Cancers are sensitive. Virgos are uptight. Leos are passionate. Everyone is uncertain.
Throughout history, humans have placed varying amounts of faith in the unknown. Whether that be the vengeful gods of Ancient Greece or the Catholic saints who still maintain relevance in some cultures, the belief that there is something beyond what we can sense has comforted humanity for thousands of years. Why then are the so-called “astrology girls” degraded and put down for their equally unprovable beliefs? Is astrology less valuable than other religions or forms of spiritualism?
In 2020, the world shut down—but the stars woke up, as astrology and adjacent spiritual beliefs saw a sudden spike. Around the world, young people everywhere filled the now-empty corners of their lives with computer-generated horoscopes and circular birth charts. “In times of uncertainty, people want things that reassure us, that we can look to and say, ‘I know this to be true,’” says astrology columnist Elizabeth Gulino. I’m sure we all remember being locked away through the long months of quarantine, desperately googling some iteration of the question “When will this all end?” For many, especially Millennials and Gen Z, the pseudo-truths of horoscopes allowed us to escape that state of uncertainty, even for just a few precious minutes.
Societal intolerance towards unprovable forms of spiritualism (such as astrology) has coexisted with an unquestioned acceptance of equally baseless religions for quite some time. Yet astrology has existed longer than any Abrahamic religion, dating all the way back to Ancient Mesopotamia. For millennia, astrology has provided an outlet for self-expression and individual understanding, bringing people together over a shared pursuit of cosmic knowledge.
It’s no wonder marginalized communities have gravitated toward the practice in recent years. Women and members of the queer community are some of the most represented enjoyers of modern astrology. With that of course comes consequences, as straight cisgender men have collectively ridiculed astrology as it has become more and more popular among women. The label “astrology girl” has evolved into a genuine dig at a woman’s intelligence. Yet, one must ask if the issue within the label isn’t the word “astrology” but “girl.”
For most of astrology’s history, men have been at the forefront. Prominent believers in horoscopes have even included figures such as Galileo and Paracelsus. Women in American high society set the modern astrology craze into motion when they began practicing in covert circles during the 1890s. By the turn of the century, horoscopes had come to replace palmistry as the pseudo-science of choice. It wasn’t until 1914, however, that astrology began to reach new levels of popularity. World War One began the same year, and astrology’s rise in popularity even led psychologist Carl Jung to develop a method of psychoanalysis based on one’s zodiac sign. The Jungian method took influence from Western astrology, as well as ideas from classical philosophers such as Aristotle and Plato. Jung claimed that common themes he observed in his patients’ dreams were the product of a collective unconscious. This collective unconscious apparently inspired the symbolic meanings of the constellations astrology revolves around, thus placing a degree of psychological truth in their meanings. Other popular figures in the world of astrology during this period included figures such as Cheiro, an Irishman who claimed to use astrology to predict major world developments or foresee events in the lives of celebrities. His predictions were widely accepted in the UK and America, and he became a popular occult figure during the 1910s. Spiritualism as a whole saw a decline around 1921, however, as the tense times of the war and subsequent influenza pandemic were replaced with the hubbub of the Jazz Age. Astrology’s use was now almost exclusively recreational, as uncertainty dwindled and the predictions of astrologers seemingly lost importance.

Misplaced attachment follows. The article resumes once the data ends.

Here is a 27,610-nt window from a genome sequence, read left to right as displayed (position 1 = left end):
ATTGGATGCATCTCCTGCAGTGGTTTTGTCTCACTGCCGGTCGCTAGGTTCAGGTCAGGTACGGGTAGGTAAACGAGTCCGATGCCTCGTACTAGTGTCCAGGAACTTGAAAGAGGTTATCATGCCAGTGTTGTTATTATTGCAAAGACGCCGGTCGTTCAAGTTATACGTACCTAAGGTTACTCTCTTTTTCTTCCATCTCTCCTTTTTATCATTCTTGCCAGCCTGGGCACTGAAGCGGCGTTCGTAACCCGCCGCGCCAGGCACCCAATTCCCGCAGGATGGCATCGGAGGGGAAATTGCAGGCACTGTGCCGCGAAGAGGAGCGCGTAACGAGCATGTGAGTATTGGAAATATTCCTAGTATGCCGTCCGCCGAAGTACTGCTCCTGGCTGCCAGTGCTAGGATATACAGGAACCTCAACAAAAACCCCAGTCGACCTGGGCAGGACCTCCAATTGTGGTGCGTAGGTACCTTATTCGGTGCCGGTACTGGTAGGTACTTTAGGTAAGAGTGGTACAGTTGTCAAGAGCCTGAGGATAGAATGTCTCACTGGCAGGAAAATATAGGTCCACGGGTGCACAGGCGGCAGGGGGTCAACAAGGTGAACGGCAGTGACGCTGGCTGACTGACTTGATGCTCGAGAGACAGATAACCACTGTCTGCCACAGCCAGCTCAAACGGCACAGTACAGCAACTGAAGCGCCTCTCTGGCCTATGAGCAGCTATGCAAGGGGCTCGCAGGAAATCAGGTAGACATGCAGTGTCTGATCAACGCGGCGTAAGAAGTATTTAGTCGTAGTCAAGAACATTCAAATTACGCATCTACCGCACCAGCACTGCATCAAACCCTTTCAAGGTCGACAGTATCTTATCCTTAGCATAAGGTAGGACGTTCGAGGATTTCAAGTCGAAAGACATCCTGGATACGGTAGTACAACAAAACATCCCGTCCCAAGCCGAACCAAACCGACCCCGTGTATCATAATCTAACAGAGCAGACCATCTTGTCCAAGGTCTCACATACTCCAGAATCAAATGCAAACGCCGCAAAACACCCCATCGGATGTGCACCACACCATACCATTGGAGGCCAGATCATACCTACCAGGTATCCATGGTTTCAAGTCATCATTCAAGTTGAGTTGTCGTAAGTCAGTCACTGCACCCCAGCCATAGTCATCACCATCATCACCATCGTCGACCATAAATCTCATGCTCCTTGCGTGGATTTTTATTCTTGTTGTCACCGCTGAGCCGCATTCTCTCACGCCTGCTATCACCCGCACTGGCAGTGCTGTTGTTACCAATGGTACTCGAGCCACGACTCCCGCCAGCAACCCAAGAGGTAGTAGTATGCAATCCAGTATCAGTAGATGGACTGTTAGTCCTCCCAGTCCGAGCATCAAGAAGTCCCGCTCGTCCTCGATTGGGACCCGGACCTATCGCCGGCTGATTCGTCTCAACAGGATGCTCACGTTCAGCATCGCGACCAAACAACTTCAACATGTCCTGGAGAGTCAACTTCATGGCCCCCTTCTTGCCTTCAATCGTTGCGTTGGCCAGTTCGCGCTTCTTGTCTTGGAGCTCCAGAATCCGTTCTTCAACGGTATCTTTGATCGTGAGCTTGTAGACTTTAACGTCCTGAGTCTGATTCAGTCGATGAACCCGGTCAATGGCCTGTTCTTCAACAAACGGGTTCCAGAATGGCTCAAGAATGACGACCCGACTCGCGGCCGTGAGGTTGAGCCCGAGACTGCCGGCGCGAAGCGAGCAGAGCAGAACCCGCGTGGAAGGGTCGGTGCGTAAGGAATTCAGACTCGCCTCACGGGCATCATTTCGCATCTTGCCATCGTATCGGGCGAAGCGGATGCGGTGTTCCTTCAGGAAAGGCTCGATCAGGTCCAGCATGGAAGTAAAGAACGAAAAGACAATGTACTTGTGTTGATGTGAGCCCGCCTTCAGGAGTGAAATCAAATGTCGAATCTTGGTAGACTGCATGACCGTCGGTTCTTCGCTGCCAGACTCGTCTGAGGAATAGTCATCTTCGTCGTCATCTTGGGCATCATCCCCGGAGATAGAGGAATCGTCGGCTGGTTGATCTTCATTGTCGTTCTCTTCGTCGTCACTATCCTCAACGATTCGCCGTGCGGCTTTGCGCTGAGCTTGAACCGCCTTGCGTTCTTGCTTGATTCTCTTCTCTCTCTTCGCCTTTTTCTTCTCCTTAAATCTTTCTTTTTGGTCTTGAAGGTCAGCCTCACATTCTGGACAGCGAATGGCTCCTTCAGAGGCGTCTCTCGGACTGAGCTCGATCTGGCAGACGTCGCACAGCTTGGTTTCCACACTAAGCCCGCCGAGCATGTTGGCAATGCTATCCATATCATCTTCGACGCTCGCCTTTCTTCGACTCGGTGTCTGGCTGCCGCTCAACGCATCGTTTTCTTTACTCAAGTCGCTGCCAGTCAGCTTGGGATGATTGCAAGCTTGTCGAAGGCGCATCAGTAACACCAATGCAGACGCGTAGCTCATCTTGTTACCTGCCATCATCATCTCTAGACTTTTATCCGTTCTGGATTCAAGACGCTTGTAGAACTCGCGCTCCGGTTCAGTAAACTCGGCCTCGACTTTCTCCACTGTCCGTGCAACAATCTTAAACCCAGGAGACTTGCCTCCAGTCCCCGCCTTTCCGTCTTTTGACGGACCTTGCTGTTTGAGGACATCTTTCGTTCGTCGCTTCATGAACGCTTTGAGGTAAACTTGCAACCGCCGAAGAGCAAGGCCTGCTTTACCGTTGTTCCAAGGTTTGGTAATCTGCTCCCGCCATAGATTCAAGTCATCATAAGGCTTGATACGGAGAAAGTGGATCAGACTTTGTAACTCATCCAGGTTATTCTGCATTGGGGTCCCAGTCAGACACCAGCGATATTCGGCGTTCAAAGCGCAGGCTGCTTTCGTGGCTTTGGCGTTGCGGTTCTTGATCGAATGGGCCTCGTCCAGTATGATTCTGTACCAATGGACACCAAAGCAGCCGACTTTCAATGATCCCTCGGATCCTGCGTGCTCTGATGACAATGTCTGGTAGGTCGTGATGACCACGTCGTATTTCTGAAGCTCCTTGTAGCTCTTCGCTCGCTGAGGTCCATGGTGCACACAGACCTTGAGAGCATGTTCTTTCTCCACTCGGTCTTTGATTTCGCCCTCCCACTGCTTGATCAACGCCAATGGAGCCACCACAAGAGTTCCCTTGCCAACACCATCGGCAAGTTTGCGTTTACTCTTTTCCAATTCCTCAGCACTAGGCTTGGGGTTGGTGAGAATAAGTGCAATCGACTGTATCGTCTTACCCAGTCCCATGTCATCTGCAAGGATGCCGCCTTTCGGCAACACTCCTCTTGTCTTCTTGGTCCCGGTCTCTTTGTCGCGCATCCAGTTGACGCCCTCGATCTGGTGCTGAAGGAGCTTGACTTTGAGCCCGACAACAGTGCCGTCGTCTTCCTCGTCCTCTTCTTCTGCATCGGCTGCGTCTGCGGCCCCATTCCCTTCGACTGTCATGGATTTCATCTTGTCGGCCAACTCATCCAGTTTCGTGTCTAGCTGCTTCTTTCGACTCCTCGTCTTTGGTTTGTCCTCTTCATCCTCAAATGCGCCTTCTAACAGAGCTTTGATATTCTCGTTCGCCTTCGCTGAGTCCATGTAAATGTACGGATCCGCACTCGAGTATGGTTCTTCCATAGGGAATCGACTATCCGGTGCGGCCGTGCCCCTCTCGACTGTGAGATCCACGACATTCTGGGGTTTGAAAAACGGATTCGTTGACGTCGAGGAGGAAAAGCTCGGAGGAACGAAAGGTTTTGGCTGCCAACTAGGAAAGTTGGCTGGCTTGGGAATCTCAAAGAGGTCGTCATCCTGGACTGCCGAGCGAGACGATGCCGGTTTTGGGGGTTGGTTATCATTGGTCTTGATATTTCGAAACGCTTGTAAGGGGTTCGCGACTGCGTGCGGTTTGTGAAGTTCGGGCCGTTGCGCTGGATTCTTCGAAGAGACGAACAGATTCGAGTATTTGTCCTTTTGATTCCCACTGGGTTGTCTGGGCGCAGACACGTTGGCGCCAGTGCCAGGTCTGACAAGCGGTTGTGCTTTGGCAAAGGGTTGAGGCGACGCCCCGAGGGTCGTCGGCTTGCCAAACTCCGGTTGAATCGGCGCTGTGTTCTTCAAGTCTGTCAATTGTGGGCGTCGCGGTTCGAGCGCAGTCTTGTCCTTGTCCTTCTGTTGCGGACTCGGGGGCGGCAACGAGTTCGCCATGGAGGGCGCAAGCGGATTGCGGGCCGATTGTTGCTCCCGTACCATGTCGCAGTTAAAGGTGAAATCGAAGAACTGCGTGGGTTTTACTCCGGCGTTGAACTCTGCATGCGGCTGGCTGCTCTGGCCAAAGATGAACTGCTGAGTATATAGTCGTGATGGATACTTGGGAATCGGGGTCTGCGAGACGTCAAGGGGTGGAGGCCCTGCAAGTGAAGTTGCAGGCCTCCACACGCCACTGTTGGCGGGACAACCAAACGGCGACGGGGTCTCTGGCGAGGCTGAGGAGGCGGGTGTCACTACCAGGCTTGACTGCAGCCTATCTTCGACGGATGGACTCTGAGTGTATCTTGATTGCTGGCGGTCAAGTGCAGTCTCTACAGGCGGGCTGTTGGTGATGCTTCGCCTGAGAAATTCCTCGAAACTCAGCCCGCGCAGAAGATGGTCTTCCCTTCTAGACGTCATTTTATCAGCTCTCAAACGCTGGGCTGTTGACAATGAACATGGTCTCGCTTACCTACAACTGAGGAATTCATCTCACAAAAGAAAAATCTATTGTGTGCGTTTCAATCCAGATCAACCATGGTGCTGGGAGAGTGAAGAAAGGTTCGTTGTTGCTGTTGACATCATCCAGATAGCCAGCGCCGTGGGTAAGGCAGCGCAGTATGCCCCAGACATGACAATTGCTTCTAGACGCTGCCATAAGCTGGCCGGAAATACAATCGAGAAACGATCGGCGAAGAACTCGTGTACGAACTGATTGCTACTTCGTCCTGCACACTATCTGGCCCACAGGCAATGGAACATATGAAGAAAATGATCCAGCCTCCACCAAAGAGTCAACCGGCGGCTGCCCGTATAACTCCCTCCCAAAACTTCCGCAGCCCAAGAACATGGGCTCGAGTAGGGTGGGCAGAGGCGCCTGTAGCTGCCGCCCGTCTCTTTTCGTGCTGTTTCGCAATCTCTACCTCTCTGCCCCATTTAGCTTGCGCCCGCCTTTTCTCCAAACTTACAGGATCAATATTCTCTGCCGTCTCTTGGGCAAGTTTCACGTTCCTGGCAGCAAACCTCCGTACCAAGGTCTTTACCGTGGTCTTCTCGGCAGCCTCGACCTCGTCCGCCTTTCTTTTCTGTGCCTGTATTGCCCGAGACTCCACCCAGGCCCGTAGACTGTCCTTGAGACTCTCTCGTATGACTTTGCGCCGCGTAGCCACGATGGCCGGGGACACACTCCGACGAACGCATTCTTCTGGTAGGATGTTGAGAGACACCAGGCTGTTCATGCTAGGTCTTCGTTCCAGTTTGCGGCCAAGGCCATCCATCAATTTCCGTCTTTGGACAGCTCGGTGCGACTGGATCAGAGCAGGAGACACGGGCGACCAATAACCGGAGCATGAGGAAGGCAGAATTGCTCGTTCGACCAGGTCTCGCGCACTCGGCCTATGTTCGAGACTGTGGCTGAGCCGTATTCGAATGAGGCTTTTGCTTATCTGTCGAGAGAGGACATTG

The symbiosis between the popularity of astrology and the events of World War One could be a mere coincidence. However, the rise and fall of astrology correlated with the comings and goings of significant historical events throughout the twentieth century. The next time it saw a rise was during the sixties when America was in the midst of the Cold War. Once again, people were uncertain, and once again they turned to the stars for comfort. Additionally, the rise of the Anti-War movement led to counterculture seeing an increase in relevance. Self-proclaimed hippies vocalized their enjoyment of spiritual practices such as astrology to distance themselves from the establishment that contradicted their political beliefs. Eventually, with the end of the Cold War, the US and the Soviet Union ceased using other nations as political pawns. With this, the Anti-War movement also died down, and many hippies traded their tie-dye for workwear and preached the validity of astrology less and less. By the 1980s, the rise of women in the workforce and Reagan’s policies leading to an increased influence of capitalism caused many to turn their backs on spiritualism altogether. Astrology had no place in the office. “Reputable” astrology columns were published in newspapers less frequently, with lifestyle magazines taking up the practice and running goofy daily horoscope columns.